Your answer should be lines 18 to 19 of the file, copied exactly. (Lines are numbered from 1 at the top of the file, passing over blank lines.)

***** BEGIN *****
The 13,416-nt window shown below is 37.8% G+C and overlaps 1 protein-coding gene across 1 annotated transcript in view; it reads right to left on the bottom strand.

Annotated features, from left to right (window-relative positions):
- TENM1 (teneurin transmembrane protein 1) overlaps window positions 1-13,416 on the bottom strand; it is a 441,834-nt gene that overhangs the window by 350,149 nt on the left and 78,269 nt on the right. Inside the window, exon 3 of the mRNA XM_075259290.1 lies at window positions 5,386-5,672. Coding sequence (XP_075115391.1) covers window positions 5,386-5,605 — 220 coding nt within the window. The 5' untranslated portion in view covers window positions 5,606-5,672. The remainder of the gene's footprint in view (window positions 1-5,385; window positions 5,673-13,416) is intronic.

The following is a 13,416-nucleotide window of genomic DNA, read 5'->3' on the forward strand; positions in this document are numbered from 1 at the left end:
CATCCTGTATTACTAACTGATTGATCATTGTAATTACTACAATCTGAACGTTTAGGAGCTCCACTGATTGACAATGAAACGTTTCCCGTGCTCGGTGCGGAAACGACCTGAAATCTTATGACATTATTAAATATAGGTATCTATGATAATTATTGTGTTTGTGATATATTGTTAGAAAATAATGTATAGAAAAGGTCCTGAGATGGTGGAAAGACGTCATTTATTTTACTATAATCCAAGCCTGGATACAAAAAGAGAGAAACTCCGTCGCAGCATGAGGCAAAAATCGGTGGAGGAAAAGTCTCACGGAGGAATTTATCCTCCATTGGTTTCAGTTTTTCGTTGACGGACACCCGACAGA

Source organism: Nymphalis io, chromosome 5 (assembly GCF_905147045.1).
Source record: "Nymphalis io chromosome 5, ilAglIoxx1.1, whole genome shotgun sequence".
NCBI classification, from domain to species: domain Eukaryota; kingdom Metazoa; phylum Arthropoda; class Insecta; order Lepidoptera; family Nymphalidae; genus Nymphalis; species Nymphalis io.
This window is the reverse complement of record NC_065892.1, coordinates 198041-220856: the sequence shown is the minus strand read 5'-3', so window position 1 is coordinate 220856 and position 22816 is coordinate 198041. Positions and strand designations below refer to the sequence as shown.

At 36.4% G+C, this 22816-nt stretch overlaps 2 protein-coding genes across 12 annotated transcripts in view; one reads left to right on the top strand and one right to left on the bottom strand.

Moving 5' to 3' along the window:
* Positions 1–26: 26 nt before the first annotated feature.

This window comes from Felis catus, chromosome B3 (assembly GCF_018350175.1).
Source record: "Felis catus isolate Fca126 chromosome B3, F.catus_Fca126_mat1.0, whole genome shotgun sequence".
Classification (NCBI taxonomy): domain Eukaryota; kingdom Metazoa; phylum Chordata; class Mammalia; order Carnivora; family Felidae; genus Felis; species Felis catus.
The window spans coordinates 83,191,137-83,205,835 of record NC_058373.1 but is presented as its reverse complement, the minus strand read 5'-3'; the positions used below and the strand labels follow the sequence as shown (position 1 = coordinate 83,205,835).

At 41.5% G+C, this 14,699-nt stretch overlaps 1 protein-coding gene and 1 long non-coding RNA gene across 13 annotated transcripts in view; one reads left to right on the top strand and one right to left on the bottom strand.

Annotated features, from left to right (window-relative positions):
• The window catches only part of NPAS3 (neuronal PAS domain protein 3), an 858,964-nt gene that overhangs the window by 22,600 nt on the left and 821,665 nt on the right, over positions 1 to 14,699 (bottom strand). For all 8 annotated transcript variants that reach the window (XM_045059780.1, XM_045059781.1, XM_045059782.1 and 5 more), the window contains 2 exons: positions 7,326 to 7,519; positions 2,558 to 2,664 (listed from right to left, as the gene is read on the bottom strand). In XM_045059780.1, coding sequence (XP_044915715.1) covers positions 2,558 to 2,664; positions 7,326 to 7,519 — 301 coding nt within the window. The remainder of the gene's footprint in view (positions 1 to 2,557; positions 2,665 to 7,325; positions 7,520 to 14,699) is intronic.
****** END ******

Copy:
Annotated features, from left to right (window-relative positions):
• The window catches only part of NPAS3 (neuronal PAS domain protein 3), an 858,964-nt gene that overhangs the window by 22,600 nt on the left and 821,665 nt on the right, over positions 1 to 14,699 (bottom strand). For all 8 annotated transcript variants that reach the window (XM_045059780.1, XM_045059781.1, XM_045059782.1 and 5 more), the window contains 2 exons: positions 7,326 to 7,519; positions 2,558 to 2,664 (listed from right to left, as the gene is read on the bottom strand). In XM_045059780.1, coding sequence (XP_044915715.1) covers positions 2,558 to 2,664; positions 7,326 to 7,519 — 301 coding nt within the window. The remainder of the gene's footprint in view (positions 1 to 2,557; positions 2,665 to 7,325; positions 7,520 to 14,699) is intronic.